Major turns charm on Maastricht rebels

JOHN MAJOR led the Conservative Party into a new conciliatory approach towards backbench rebels on the Maastricht treaty yesterday, moving from threats to charm in the wake of Monday night's Commons defeat on the Bill.

But there was no question of extending the official truce to the dozen or so hard-core rebels, who are regarded as beyond redemption. One minister said in the presence of a rebel leader yesterday that they should be taken out and 'shot', torture was too good for them; that they had behaved 'dishonourably' in standing as Conservatives in last year's election; and that it was no coincidence that some of them had played a significant role in the 'betrayal' of Margaret Thatcher in 1990.

In sharp exchanges with John Smith during Prime Minister's Question Time in the Commons, Mr Major preferred to turn the heat on Labour for threatening further delay in ratification of the treaty.

Mr Smith, capitalising on Labour's successful amendment to the Maastricht legislation, forcing the Government to select the 24 UK members on the EC's new advisory Committee of the Regions from elected councillors, said: 'Is not the painful truth for the Prime Minister this: that far from being stabbed in the back . . . he shot himself in the foot?'

Mr Major said the Labour leader had repeatedly said one thing on Europe, and done another. 'In this country and in Europe, on this issue, no one will ever trust (him) again.'

However, he struck a distinctly friendly note in his replies to Sir Roger Moate, a Tory backbencher who did not vote with the Government on Monday night, and Sir George Gardiner, a member of the backbench 1922 Committee executive, who voted for the Labour amendment.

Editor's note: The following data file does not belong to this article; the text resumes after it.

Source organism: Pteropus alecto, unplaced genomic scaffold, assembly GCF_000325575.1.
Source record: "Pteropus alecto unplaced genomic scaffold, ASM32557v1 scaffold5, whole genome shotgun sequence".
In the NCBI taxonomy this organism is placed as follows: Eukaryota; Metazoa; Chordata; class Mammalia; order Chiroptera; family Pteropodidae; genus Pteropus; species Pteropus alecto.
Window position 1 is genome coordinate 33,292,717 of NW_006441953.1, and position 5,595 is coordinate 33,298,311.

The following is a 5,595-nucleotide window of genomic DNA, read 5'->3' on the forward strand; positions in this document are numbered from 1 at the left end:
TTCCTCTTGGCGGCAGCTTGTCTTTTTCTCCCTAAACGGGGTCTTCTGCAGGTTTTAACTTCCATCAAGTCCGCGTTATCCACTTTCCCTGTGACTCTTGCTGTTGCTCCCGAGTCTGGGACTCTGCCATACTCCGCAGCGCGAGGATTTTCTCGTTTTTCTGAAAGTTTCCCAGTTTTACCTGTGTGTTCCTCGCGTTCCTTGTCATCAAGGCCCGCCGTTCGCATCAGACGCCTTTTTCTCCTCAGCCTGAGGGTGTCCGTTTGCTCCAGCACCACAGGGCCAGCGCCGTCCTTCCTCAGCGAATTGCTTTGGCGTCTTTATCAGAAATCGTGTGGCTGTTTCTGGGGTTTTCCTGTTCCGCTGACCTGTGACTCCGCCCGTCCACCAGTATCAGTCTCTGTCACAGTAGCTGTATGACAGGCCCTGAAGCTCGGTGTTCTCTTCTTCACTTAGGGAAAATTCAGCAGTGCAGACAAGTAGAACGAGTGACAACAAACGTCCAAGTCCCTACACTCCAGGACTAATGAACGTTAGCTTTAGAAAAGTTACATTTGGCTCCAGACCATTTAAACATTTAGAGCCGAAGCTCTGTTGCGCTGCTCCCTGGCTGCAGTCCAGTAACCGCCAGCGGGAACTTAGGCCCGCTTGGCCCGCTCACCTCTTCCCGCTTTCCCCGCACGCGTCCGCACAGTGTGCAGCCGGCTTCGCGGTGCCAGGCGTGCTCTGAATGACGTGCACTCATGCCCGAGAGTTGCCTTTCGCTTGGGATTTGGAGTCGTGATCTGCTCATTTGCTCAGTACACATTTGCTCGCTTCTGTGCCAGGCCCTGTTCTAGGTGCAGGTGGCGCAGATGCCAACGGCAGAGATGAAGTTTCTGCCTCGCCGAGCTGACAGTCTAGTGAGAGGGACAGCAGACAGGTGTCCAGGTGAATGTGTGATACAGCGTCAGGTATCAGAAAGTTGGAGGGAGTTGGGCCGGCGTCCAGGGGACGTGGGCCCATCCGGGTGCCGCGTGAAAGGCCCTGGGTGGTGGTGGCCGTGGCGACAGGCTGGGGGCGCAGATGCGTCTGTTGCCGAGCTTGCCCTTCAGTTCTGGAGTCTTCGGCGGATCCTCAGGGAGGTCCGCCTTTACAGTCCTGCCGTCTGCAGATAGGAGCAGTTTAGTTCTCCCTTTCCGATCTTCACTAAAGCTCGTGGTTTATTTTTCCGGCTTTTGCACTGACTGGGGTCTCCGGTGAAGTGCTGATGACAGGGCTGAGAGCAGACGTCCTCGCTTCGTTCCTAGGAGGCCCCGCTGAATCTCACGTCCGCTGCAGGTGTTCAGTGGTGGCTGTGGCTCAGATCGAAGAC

Sir Norman Fowler, the Conservative Party chairman, who said only last Friday that MPs could not choose from an a la carte menu of Tory policies, rejected, in a BBC television interview, the idea of deselecting the rebels as Tory candidates.

The Prime Minister's office said it was more important to win the Bill than to indulge in abuse, and a Foreign Office source said it had been decided to pick off the more amenable rebels in time for the vote on amendment 27, under which Mr Major's Social Chapter opt-out would be excluded from the Bill.

While ministers have said that amendment 27 would not block ratification, it would cause severe embarrassment. That vote is not expected until next month, and at least one other defeat is possible before then.

That could come on amendment 34, incorporating Commons approval for UK nominees to the EC Commission.

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